[Note: the original text reads as follows. 2.2 Relais 4 x 100 & 4 x 200 nage libre dames , 4 x 100 nage libre messieurs : seront proposés à la sélection les cinq premiers nageurs à l’issue des séries lors des Championnats de France Elite, à condition que le temps de qualification (à l’addition des temps individuels) du tableau ci-dessous, soit réalisé par les nageurs classés de la seconde à la cinquième place.]

Men’s 200 Butterfly

  • FINA “A” cut: 1:56.71
  • Time to achieve in prelims to qualify for Worlds: 1:56.43
  • French record: 1:54.62 – Franck Esposito (CN Antibes) – 04/2002 – Chalon-sur-Saône


  1. Jeremy Desplanches (SUI), Olympic Nice Natation – 1:57.58
  2. Léon Marchand, Dauphins Toulouse – 1:58.60
  3. Matthias Marsau, Dauphins Toulouse – 1:59.20

The final of the men’s 200 fly ended the session with a big exclamation mark. Olympic Nice’s Jeremy Desplanches broke the Swiss National Record with his winning time of 1:57.58. That is his second NR of the meet; he lowered his own 400 IM Swiss record on Tuesday. CN Antibes’ Arthur Cachot took it out first, turning in 26.15 at the 50 and 55.87 at the 100. Desplanches was right behind, at 55.91 for the 100. Only a couple of tenths off the leaders was 17-year-old Léon Marchand of Toulouse, whose 1:59.98 in prelims broke the National Age Group Record. Desplanches took over the lead with his third 50. At the 150 wall, it was Desplanches, followed by Marchand 8/10 back, and then Cachot and Matthias Marsau, also from Toulouse, who had pulled even with Cachot.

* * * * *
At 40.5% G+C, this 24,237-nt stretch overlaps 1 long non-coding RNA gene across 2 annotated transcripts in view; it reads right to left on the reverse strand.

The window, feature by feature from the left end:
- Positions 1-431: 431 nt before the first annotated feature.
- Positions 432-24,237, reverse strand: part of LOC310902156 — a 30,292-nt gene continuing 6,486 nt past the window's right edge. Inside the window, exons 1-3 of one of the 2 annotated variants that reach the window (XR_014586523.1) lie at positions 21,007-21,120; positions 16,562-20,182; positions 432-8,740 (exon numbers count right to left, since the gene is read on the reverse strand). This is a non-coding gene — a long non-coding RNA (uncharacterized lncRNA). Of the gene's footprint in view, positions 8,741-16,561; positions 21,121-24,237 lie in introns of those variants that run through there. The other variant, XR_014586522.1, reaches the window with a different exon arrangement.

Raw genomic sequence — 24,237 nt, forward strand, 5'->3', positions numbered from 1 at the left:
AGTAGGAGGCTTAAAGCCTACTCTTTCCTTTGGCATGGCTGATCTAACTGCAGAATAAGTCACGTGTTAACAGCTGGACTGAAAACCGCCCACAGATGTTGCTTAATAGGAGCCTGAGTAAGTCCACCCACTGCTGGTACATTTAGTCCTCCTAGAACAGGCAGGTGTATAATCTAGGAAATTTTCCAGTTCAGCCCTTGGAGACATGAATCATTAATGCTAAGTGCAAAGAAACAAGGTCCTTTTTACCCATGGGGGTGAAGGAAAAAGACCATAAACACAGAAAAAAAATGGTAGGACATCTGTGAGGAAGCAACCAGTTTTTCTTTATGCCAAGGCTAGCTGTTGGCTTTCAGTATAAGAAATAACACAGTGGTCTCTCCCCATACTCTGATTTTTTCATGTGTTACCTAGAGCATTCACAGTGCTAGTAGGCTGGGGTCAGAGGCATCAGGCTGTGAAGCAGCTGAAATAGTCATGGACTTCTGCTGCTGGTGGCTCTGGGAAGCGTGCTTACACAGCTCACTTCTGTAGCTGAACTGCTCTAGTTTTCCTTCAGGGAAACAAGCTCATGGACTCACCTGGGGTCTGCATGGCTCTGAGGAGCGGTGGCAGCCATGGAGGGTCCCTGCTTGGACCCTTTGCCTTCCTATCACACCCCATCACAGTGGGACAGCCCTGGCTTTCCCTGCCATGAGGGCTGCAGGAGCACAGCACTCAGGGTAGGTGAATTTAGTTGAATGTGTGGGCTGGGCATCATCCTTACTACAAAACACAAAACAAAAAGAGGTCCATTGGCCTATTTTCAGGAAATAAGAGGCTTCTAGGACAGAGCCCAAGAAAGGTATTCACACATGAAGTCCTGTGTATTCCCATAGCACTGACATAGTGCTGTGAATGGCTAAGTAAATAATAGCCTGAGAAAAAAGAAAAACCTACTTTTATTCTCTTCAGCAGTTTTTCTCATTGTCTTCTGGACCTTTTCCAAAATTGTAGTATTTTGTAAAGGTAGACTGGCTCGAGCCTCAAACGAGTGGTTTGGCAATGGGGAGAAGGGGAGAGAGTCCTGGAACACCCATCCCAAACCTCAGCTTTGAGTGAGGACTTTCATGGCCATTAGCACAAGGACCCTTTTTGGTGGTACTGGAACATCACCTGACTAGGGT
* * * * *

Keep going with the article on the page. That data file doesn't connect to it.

Desplanches came home in 31.0 to Marchand’s 31.3 and Marsau’s 31.5. Marchand lowered his new NAG to 1:58.60, coming to the wall 6/10 ahead of Marsau. Cachot faded to fourth and barely held off Logan Fontaine of Vikings de Rouen, 2:01.60 to 2:02.08.

Desplanches earned the gold medal but Marchand was crowned French National Champion at 17.

Qualified individually for Gwangju:

Women Event Men
  50 free  
Charlotte Bonnet 100 free Mehdy Metella
Charlotte Bonnet 200 free  
  400 free  
  800 free  
  1500 free David Aubry, Damien Joly
  50 back Jérémy Stravius
Béryl Gastaldello 100 back  
  200 back  
  50 breast  
  100 breast  
  200 breast  
  50 fly  
Marie Wattel 100 fly Mehdy Metella
  200 fly  
  200 IM  
Fantine Lesaffre 400 IM  


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3 years ago

Where’s Bobo?

3 years ago

What’s the idea behind countries holding impossible qualifying times? Genuinely curious.

Reply to  Leisurely1:29
3 years ago

Lack of money? South Korea is pretty far from Europe

3 years ago

okay so the french qualifying times are sometimes faster than the french national record? Can’t they just stick to the Fina A cut? i find it weird that there’s a lack of swimmers but they don’t loosen their qualifying times

Swim Addict
3 years ago

Hasn’t been very elite

About Anne Lepesant

Anne Lepesant

Anne Lepesant is the mother of four daughters, all of whom swam in college. With an undergraduate degree from Princeton (where she was an all-Ivy tennis player) and an MBA from INSEAD, she worked for many years in the financial industry, both in France and the U.S. Anne is currently …